Updated: Feb 23
Hello, Dr. Laura!
I work at a small PreK-12 school for 100 gifted students. I got to be the librarian since I am a bibliophile/bibliovore — and I love it! HOWEVER, I didn't go to library school — and I need help! The biggest problem is what to do with adult fiction, if I don't know all the content of the books.
95% of our 8000-volume library was donated, so I accept *everything* that is donated and sort them out later. I just got a big stack of trade paperbacks that are Booker Prize winners, Pulitzer winners, National Book Award winners... all GREAT fiction to have in a collection... IF you know what the content is. We mostly don't want anything super sexually explicit... but then there's The Kite Runner... and The Bluest Eye... and Beloved... and and and!!
So: how can I figure out whether or not to put a book into YA or if we should have a "fiction" section that implies it's for adults? (If we CALL it "adult fiction," there'll be no getting the 11- and 12-year-olds out of it, of course.) We intentionally have ONE school library, in sections like Primary Fiction, Middle-Grade Fiction, YA, etc., because these kids are voracious readers and we feel like they should be able to access both fiction and nonfiction books that are considered "too old" for them... though perhaps not in this instance... I think. Help!
Cheers! Six Impossible Things Before Breakfast Librarian
Hi and thank you for reaching out to me. Your school sounds like a very unique population with the full age range of students and all gifted! Interesting!
You are spot-on in needing to identify the books you will put out for student access and that is tied into who the target audience is for your book collection. I would suggest first checking with your school/district to see if they have a policy in place for adding books to your collection. If not, then I recommend getting a committee together that can help you build a collection development policy. That policy will guide what books you make available and what books you pass on to someone else to use. You can Google collection development policy for school library and see some examples.
Librarians will fight for intellectual freedom, but your school or district will need to decide how your collection should be built. This will guide you in selecting items to add to your collection. Once you have that in place, you’ll also need to have a process in place for when books get challenged - when someone questions whether a book should be available to all of your students on your shelves. If you are following the collection development policy your school or district developed, then you will be able to show that when someone challenges a book in your library.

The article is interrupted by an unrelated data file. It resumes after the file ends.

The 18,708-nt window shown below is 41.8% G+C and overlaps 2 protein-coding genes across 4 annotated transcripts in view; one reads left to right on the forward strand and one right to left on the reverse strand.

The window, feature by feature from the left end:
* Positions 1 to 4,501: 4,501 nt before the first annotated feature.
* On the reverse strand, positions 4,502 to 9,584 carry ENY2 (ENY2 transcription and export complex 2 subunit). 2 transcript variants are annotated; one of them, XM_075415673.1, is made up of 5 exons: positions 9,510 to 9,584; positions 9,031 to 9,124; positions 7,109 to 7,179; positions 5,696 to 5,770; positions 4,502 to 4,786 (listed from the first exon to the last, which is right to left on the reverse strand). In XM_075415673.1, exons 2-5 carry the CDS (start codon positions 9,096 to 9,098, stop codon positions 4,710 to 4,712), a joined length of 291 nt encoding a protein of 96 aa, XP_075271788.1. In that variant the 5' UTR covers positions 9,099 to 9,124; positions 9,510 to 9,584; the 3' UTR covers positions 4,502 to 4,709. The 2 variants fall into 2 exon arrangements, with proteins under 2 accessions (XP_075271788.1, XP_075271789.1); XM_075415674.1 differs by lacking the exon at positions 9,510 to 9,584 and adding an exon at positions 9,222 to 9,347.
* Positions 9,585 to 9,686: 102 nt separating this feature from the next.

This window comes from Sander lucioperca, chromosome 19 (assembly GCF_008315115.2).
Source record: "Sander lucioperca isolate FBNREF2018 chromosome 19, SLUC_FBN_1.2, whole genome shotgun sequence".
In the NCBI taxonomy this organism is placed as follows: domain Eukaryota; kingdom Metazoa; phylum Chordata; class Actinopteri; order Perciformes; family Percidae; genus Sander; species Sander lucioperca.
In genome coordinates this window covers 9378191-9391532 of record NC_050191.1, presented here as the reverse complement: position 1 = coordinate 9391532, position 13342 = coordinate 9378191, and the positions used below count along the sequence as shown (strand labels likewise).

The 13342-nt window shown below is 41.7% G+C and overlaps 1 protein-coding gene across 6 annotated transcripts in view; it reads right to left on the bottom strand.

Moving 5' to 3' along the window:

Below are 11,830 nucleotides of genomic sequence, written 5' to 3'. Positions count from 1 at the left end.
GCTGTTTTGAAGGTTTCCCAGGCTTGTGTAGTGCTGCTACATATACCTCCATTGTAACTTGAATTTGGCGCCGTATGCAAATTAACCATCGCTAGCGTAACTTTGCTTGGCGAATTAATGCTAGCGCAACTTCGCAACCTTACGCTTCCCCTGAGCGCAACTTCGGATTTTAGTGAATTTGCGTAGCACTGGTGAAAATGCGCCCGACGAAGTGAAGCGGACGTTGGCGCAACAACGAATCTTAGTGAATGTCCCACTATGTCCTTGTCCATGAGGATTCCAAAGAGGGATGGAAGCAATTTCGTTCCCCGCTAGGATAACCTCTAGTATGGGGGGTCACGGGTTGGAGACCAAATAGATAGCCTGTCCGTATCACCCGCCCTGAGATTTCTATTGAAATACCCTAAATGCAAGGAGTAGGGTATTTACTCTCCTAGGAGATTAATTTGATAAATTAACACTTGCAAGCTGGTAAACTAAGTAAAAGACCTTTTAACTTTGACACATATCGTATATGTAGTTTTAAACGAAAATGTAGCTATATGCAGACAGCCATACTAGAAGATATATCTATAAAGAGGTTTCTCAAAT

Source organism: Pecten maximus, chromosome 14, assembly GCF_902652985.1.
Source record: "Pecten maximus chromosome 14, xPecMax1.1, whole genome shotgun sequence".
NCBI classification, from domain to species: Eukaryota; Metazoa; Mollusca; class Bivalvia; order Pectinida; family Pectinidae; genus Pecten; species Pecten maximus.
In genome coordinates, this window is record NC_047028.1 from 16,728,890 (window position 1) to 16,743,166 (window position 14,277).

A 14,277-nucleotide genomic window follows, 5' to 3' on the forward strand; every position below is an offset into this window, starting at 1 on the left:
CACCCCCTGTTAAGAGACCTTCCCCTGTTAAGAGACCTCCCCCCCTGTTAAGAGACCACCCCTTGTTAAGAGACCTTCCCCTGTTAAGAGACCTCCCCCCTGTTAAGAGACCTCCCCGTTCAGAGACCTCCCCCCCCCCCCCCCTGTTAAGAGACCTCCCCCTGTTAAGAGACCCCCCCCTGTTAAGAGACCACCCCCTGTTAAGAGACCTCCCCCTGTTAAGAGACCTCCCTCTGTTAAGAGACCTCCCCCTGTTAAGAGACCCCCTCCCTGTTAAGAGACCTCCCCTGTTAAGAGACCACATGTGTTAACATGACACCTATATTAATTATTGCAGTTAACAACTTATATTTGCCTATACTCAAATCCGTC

Building a collection is much easier to do with books you purchase yourself (following your collection development plan), but as you mentioned most of your books appear to be donations. It seems like the heart of your question is tied into separating Young Adult (YA) from Adult Fiction. So, let’s look at those differences.
The age of the main characters is what immediately comes to mind when I think of YA books. In my opinion, YA books tend to have at least one teenage protagonist. Younger teenage protagonists tend to fall into the middle-grade fiction area. Adult fiction will typically feature a protagonist who is at least 20+ years old. But this is where the book’s theme must also be considered.
Certain themes often appear in YA books and are told through a teen lens. These themes include friendship, self-discovery, first love, relationships, and coming of age. YA books may include sex, drug abuse, or violence but they will not be as detailed as one might find in an adult fiction title.
Of course, there’s way more to identifying YA vs Adult fiction than that, but this should get you on your way to sorting through your piles of books. Consider having a book sorting party. Do you happen to live in a town that has a university that offers a library or education degree? If so, maybe some of their students could join you for some book sorting in exchange for some volunteer hours or even pizza! I would also consider having some parents join this group so you can have their input as well.
Guide them in helping you select books that meet your collection development policy and those that don’t meet the policy. The volunteers can make a pile of books they know are adult-focused (not a fit) and a pile of ones they know are YA (a fit).
Then they can also start a pile for books they are uncertain about. You can create a free account with some book companies where you can look up a title and see the professional reviews, which often include age appropriateness. And you’ll also be able to see a nice summary of some key information like the interest level as well. This is what is shown when I search www.mackin.com for the book Disappeared by Francisco X Stork. It is suggested for grades 7-12.
I hope these simple steps can help you get going in the right direction. You’ve got a
a lot of sorting to do and I hope you find some great volunteers who make this a speedy task.
The Librarian Influencer of the Week is Alma D. Salinas, who is from La Joya ISD in Deep South Texas. She currently oversees 46 librarians and their clerks, instructional materials, and the district print shop. Listen to the podcast to learn how she partners with teams like transportation to get books in the hands of her students. https://www.laurasheneman.com/post/time-is-precious-and-we-need-to-make-it-count-with-alma-salinas
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